Pope Francis meets Palestinian leader Mahmoud Abbas during an audience at the Vatican Saturday, May 16, 2015. (Alberto Pizzoli/Pool Photo via AP)
It is famously said the great 13th century philosopher Thomas Aquinas baptized Aristotle by reexamining faith’s relationship to reason; likewise it’s fair to say the “Liberation Theologists” ordained, elevated, beatified, and finally deified Karl Marx by asserting (Roman Catholic) Christianity can only be understood by interpreting faith through the suffering of the poor, their struggle, and their hopes.
First described in A Theology of Liberation by Peruvian Priest Gustavo Gutiérrez, liberation theology’s message that truth, justice — and thus the true vision of the Catholic Church — can only be seen through the eyes of the poor was immediately understood by the Left as a break in the Church’s historic sense of right and wrong, good and evil.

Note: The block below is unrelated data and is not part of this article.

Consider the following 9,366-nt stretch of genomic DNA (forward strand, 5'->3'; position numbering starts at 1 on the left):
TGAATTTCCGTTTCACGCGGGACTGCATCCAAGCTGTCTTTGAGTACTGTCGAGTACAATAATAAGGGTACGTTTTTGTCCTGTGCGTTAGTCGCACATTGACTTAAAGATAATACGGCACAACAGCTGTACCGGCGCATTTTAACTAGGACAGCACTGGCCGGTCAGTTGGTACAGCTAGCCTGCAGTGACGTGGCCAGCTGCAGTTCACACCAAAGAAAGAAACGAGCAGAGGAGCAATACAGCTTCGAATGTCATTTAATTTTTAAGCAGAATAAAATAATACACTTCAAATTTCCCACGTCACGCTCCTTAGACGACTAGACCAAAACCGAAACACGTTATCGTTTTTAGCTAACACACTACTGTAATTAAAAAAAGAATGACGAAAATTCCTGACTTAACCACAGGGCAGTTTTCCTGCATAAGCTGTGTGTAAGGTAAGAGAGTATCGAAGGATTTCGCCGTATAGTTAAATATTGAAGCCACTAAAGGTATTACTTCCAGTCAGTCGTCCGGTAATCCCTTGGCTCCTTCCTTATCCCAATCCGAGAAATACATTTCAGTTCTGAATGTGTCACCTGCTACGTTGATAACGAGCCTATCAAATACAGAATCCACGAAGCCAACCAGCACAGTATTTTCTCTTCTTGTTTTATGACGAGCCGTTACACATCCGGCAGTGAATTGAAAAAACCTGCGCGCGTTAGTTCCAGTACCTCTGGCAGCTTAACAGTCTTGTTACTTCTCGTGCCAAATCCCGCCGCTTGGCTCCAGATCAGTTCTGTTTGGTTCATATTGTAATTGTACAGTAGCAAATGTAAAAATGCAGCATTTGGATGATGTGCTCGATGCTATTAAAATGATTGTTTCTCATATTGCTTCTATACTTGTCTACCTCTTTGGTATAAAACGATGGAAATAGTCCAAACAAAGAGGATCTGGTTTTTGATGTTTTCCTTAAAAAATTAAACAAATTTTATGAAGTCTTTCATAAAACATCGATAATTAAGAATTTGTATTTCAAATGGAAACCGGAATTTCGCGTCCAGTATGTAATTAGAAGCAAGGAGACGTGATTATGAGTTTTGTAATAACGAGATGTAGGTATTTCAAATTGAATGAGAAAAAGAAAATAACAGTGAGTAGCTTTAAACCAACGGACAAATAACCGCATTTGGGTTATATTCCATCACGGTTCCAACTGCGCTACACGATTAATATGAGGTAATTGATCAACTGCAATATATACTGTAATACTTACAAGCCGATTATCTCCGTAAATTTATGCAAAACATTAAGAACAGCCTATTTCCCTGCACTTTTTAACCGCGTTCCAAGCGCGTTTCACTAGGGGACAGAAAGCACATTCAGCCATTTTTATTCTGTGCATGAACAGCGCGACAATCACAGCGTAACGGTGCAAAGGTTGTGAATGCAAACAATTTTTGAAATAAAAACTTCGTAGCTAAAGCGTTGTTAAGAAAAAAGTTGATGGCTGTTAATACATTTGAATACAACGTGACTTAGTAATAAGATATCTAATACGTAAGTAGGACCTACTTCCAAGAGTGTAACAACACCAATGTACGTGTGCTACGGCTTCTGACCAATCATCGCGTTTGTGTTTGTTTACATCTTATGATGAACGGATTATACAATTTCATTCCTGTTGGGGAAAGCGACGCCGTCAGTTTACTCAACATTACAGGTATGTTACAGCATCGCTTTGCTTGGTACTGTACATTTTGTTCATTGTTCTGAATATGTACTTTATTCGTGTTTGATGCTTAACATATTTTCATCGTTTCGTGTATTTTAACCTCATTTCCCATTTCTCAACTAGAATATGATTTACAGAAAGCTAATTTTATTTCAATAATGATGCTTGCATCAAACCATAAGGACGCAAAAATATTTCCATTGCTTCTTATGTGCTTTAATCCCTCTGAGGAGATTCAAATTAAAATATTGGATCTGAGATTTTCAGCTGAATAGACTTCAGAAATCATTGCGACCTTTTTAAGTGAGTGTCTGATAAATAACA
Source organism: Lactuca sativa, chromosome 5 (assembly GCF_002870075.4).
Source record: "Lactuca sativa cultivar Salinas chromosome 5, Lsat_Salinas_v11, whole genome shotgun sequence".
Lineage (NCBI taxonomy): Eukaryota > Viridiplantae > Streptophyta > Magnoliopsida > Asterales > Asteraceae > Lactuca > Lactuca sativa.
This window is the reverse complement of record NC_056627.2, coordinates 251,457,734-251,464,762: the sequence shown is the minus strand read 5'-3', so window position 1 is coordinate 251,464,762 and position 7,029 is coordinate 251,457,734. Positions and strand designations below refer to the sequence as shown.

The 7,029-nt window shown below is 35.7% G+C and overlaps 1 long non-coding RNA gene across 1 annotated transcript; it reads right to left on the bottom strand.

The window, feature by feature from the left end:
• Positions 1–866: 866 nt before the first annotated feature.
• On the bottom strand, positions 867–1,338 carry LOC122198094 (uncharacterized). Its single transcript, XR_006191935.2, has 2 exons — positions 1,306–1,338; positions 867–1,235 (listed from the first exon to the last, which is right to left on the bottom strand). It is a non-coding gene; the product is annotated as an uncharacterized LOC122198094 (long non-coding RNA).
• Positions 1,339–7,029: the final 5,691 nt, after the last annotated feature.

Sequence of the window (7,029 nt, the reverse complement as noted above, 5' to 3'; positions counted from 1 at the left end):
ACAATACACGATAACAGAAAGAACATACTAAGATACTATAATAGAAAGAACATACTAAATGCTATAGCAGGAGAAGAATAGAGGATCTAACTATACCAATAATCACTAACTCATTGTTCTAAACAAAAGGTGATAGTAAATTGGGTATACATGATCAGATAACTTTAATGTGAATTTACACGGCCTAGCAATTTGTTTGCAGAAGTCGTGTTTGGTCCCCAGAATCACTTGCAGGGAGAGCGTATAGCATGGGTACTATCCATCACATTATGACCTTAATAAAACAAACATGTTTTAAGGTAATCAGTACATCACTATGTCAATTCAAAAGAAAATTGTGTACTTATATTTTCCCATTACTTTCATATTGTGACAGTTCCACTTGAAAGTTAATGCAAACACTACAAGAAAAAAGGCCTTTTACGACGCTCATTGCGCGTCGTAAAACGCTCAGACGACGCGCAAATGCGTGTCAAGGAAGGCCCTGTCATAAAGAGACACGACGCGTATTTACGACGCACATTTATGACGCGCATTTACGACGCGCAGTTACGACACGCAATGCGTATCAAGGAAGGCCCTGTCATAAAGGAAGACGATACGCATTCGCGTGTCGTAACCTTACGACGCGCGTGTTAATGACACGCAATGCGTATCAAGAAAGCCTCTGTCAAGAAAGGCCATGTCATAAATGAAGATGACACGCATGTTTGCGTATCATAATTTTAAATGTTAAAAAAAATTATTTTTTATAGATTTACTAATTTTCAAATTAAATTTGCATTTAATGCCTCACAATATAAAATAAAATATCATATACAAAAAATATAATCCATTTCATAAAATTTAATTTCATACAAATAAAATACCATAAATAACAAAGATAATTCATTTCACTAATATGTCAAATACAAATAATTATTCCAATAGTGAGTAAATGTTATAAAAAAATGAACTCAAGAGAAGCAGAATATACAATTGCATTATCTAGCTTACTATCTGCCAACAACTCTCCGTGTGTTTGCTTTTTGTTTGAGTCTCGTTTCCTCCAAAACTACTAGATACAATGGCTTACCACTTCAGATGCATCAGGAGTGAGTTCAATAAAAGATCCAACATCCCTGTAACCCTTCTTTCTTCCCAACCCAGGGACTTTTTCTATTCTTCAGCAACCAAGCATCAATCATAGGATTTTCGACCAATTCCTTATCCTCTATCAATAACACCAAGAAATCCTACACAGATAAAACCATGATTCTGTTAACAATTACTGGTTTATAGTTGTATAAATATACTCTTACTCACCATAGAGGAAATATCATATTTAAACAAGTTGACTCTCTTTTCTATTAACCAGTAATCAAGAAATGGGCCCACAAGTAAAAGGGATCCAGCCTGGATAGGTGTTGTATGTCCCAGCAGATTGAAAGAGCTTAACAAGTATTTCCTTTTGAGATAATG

It was also a perfect vehicle for persuading the increasingly secular western elites, bored with the burdens of traditional faith, that voting for a particular party was tantamount to praying; it even took care of the obligation to “aid the poor,” and freed them of “all that mumbo-jumbo superstition of which we smart young moderns have no need”…